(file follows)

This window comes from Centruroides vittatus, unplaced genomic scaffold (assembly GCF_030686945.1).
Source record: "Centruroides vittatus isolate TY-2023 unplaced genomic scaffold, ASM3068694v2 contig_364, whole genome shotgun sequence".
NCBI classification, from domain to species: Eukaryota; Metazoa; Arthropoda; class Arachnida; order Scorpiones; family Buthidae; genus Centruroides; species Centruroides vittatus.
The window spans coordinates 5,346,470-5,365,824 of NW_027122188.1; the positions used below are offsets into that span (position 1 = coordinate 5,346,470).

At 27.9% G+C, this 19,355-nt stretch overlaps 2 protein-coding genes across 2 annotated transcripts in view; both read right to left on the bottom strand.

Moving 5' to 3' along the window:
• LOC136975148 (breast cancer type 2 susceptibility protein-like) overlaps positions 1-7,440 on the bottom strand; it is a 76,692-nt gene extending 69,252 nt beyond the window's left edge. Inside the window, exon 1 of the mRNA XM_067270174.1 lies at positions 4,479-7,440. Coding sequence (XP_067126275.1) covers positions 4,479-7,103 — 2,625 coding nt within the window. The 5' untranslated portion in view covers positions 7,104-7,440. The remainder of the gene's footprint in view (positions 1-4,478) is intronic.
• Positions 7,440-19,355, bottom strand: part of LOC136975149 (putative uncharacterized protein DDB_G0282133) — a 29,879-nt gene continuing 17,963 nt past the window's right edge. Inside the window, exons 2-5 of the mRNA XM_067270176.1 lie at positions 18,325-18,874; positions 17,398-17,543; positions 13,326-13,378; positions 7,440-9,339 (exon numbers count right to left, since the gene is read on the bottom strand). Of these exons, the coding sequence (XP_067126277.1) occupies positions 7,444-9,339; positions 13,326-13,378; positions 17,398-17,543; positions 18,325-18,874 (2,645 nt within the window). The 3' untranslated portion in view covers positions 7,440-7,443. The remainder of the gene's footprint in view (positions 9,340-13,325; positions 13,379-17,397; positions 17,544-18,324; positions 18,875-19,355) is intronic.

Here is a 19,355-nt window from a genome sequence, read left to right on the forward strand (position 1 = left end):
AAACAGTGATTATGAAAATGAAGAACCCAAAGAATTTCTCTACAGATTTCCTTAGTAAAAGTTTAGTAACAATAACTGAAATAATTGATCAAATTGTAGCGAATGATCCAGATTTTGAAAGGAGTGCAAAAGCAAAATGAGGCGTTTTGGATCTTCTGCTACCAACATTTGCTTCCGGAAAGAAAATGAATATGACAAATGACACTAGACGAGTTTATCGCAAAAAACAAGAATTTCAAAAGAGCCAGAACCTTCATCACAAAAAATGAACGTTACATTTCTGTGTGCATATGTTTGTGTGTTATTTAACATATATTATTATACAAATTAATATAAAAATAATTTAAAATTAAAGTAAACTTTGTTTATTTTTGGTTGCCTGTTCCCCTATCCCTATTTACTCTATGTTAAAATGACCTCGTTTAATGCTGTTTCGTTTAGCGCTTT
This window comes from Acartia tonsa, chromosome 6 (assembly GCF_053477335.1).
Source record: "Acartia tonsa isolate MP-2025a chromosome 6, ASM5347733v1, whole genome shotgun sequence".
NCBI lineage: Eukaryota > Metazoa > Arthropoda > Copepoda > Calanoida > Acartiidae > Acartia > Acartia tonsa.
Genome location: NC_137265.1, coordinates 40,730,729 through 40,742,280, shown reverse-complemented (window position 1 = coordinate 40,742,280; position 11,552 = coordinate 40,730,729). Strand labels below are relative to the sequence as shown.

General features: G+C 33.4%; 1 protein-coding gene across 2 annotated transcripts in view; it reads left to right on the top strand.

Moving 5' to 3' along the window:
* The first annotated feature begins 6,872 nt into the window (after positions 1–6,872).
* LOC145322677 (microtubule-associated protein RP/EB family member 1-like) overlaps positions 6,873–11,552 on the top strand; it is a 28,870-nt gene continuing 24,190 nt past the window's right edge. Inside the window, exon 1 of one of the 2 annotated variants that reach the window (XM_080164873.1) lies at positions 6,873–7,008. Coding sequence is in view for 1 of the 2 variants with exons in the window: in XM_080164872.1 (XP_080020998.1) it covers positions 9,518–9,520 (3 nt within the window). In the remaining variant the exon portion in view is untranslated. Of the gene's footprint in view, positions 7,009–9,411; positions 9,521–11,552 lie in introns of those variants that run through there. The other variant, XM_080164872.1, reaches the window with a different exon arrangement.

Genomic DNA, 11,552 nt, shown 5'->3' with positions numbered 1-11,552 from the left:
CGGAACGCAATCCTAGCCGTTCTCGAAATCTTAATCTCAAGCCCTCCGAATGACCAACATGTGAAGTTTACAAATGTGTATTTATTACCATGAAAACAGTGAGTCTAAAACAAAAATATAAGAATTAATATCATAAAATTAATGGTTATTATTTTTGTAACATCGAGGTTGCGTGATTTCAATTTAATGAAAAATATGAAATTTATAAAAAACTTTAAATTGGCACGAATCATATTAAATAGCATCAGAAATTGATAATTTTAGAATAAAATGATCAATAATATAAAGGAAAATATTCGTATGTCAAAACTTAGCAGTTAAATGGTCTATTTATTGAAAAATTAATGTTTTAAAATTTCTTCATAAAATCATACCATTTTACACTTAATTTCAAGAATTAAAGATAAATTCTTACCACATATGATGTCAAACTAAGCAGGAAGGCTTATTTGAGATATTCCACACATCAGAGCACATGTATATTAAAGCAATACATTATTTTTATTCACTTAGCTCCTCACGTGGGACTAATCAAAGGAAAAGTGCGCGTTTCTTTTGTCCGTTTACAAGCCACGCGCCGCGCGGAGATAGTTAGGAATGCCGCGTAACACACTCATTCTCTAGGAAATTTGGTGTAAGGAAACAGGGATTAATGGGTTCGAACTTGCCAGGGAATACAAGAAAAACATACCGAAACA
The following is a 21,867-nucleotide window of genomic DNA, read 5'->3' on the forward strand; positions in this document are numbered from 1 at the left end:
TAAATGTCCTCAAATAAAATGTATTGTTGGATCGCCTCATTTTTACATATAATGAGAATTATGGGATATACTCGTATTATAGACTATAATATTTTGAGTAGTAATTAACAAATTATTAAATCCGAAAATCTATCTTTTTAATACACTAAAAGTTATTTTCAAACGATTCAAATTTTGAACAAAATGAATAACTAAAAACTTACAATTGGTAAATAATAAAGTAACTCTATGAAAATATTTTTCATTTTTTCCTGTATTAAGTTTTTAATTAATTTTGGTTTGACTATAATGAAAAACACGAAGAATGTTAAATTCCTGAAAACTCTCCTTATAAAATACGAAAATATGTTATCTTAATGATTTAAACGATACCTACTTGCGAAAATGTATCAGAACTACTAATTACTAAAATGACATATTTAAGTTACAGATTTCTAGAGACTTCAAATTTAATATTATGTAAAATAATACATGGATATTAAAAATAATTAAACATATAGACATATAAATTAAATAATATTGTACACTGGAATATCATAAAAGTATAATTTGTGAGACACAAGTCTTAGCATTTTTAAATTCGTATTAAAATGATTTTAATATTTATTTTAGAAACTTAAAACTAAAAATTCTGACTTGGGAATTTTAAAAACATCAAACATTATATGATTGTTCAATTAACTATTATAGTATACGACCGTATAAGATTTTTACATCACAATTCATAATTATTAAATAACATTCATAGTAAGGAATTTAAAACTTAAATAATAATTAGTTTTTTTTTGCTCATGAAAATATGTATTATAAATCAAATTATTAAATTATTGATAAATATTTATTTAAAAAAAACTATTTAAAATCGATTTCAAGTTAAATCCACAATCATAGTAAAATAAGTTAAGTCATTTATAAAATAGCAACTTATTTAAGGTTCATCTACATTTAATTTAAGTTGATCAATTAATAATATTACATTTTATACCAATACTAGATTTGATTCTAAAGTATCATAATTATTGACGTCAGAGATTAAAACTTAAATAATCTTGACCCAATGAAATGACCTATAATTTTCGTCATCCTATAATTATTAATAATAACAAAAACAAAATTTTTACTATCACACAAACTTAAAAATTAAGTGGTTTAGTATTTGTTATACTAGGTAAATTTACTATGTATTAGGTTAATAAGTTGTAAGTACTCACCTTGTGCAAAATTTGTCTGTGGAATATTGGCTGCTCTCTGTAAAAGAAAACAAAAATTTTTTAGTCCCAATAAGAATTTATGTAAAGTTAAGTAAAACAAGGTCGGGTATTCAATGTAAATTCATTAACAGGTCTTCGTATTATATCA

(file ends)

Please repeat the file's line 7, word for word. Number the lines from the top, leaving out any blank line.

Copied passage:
• LOC136975148 (breast cancer type 2 susceptibility protein-like) overlaps positions 1-7,440 on the bottom strand; it is a 76,692-nt gene extending 69,252 nt beyond the window's left edge. Inside the window, exon 1 of the mRNA XM_067270174.1 lies at positions 4,479-7,440. Coding sequence (XP_067126275.1) covers positions 4,479-7,103 — 2,625 coding nt within the window. The 5' untranslated portion in view covers positions 7,104-7,440. The remainder of the gene's footprint in view (positions 1-4,478) is intronic.